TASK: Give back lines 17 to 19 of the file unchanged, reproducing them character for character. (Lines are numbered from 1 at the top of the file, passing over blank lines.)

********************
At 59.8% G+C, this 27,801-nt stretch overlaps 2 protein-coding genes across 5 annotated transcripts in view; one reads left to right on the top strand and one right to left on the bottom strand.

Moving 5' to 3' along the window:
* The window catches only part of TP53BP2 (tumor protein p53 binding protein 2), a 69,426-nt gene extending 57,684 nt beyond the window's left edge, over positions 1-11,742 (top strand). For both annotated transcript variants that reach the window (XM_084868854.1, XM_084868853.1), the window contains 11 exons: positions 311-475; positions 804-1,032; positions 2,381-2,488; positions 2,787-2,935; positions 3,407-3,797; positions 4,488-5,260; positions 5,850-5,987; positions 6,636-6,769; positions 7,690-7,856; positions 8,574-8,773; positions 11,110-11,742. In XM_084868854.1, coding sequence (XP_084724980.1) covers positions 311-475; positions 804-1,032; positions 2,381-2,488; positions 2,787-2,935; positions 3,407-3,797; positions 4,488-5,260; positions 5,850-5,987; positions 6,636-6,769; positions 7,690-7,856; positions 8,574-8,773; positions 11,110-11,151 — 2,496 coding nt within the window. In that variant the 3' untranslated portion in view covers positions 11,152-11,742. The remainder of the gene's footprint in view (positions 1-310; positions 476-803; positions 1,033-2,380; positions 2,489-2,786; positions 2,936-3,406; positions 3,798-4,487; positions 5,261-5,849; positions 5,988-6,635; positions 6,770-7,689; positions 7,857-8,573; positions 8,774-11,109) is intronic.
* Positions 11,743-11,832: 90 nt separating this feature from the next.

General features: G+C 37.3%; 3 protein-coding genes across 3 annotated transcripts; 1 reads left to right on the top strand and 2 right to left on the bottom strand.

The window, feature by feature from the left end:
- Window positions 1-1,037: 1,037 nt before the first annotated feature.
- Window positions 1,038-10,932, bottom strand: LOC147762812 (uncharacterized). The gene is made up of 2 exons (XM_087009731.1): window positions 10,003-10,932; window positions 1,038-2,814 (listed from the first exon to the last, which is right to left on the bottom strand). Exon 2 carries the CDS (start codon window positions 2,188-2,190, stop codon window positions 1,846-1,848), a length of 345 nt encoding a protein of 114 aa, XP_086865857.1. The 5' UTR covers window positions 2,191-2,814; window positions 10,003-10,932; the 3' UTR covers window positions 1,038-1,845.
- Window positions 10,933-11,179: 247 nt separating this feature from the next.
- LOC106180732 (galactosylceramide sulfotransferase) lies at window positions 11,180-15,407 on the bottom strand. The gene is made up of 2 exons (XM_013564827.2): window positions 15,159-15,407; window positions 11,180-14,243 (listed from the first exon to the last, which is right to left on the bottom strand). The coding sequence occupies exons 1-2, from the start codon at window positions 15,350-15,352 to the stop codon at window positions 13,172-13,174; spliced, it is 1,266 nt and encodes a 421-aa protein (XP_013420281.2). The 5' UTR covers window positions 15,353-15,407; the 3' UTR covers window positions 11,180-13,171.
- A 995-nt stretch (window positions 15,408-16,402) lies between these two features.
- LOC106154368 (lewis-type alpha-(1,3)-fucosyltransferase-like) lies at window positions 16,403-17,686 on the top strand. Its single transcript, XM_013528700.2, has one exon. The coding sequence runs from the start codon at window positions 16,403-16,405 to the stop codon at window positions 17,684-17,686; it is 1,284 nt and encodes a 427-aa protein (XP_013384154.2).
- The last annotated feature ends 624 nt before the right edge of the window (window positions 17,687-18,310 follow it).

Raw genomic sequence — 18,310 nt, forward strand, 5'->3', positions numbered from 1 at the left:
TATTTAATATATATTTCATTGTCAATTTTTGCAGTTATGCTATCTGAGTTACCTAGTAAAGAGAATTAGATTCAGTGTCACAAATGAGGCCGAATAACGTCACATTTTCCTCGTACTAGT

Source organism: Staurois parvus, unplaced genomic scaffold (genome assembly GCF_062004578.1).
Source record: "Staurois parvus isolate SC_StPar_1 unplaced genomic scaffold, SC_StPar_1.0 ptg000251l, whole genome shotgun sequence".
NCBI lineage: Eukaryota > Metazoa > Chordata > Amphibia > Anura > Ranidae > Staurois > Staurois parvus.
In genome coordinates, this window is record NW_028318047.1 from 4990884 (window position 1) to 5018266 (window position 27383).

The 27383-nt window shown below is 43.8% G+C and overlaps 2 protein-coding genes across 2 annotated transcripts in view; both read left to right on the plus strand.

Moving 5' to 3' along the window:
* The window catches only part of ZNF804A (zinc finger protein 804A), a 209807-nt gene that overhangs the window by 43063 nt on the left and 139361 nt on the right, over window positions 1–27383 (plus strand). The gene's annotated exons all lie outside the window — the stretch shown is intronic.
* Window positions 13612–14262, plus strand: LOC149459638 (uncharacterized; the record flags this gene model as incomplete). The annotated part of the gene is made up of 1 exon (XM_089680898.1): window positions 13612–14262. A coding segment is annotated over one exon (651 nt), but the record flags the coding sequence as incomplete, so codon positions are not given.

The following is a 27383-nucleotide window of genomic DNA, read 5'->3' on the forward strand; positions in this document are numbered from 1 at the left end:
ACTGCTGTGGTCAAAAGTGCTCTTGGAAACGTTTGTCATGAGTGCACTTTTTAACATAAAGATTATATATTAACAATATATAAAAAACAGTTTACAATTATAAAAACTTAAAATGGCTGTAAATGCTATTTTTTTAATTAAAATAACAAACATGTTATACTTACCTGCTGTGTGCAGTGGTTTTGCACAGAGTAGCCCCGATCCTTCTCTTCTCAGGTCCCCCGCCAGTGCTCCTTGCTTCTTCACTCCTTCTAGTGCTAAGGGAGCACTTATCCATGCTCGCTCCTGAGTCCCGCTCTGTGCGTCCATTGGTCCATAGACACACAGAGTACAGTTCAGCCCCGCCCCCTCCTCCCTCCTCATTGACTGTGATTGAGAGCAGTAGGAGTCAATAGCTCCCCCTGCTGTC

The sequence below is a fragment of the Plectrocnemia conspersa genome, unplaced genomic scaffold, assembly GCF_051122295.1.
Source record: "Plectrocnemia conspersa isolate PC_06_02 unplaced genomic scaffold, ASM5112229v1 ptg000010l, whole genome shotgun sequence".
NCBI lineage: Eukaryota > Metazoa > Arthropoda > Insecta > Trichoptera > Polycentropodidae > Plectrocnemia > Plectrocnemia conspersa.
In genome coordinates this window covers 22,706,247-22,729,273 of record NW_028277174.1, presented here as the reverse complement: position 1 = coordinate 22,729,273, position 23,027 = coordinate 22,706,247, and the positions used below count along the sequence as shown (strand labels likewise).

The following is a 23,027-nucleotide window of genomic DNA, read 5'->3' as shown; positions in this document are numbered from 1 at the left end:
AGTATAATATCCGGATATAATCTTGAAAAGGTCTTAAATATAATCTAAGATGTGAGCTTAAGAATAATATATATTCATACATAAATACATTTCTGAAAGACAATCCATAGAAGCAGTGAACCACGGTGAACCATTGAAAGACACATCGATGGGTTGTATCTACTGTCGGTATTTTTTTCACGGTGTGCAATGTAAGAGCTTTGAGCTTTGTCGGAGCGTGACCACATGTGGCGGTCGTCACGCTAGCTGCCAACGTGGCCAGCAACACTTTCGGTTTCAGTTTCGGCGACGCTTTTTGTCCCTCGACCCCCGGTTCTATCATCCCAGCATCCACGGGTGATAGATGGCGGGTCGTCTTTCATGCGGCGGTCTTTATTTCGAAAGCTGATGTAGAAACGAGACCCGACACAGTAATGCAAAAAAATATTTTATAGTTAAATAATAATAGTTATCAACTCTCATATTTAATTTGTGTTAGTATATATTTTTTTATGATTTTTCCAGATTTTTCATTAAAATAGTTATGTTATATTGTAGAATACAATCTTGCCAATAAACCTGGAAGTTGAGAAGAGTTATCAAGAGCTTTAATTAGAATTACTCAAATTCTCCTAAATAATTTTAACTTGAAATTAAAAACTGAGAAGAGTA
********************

Source record: "Staurois parvus isolate SC_StPar_1 unplaced genomic scaffold, SC_StPar_1.0 ptg000251l, whole genome shotgun sequence".
NCBI lineage: Eukaryota > Metazoa > Chordata > Amphibia > Anura > Ranidae > Staurois > Staurois parvus.
In genome coordinates, this window is record NW_028318047.1 from 4990884 (window position 1) to 5018266 (window position 27383).